Dr. MJ Bazos MD,
Why do I need a cast?
You have been given a cast to help your broken
bone or torn ligaments heal. A cast can help keep the injured area from moving
so you can heal faster without risk of repeated injury. How long you'll need to
wear your cast depends on the type of injury you have and how serious it is.
Your doctor may want to check your cast 1 to 3 days after putting it
on to be sure that the cast isn't too tight and that your broken bone or torn
ligament is starting to heal.
Will the broken bone hurt?
Almost all broken bones cause pain. The cast
should relieve some pain by limiting your movements. Your pain should become
less severe each day. Call your doctor immediately if the pain in the casted
area gets worse after the cast has been applied. You should also call your
doctor right away if you have new pain that develops in another area (for
example, pain in your fingers or forearm if you have a wrist or thumb injury, or
pain in your toes or calf if you have an ankle or foot injury).
New pain that you didn't have before the injury
may mean that the cast is too tight. If you have this symptom, raise your cast.
This may reduce pain and swelling. Your doctor will probably want to see you
right away to check the cast.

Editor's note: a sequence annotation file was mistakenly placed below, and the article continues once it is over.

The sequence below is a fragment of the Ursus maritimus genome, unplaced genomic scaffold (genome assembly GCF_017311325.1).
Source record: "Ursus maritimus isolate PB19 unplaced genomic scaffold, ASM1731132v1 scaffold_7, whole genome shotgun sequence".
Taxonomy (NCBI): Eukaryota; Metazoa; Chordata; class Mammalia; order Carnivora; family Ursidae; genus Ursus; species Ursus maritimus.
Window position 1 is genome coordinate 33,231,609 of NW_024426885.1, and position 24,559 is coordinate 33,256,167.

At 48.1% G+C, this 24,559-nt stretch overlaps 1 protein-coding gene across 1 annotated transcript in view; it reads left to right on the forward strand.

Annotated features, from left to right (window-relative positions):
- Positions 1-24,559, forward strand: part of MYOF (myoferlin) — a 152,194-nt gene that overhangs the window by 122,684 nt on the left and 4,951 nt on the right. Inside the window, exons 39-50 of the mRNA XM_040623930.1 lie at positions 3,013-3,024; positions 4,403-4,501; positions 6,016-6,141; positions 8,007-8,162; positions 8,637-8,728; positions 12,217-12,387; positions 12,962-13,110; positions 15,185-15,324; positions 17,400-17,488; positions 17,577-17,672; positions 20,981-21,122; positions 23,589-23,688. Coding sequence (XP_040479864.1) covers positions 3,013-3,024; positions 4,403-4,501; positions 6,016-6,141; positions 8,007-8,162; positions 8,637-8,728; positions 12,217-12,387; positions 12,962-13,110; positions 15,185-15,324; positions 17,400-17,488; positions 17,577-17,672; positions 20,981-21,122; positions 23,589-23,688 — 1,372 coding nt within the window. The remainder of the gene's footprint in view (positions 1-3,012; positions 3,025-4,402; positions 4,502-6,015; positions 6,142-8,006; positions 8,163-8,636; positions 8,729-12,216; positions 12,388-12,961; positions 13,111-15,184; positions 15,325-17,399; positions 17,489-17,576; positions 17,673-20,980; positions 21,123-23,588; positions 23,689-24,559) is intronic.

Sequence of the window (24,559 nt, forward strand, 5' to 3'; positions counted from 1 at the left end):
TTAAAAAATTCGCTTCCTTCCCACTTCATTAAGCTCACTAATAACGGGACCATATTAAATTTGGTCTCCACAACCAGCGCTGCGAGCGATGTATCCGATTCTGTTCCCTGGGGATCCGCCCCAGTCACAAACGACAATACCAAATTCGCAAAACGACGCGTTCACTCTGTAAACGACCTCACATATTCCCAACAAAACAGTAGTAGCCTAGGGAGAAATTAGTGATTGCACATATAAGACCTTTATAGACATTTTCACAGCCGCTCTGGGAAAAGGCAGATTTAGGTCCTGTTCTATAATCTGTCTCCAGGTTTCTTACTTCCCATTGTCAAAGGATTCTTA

Is it okay to get the cast wet?
With some fiberglass casts, you can swim and
bathe. However, most casts shouldn't get wet. If you get one of these casts wet,
irritation and infection of the skin could develop. Talk to your doctor about
how to care for your cast.
To avoid getting the cast wet during bathing,
you can put a plastic bag over the cast and hold it with a rubber band. If the
cast does get wet, you may be able to dry out the inside padding with a
blow-dryer. (Use a low setting and blow the air through the outside of the
cast.) Ask your doctor about using a blow-dryer before trying this.
What can I do about itching?
If your skin itches underneath the cast, don't
slip anything inside the cast, since it may damage your skin and you could get
an infection. Instead, try tapping the cast or blowing air from a blow-dryer
down into the cast.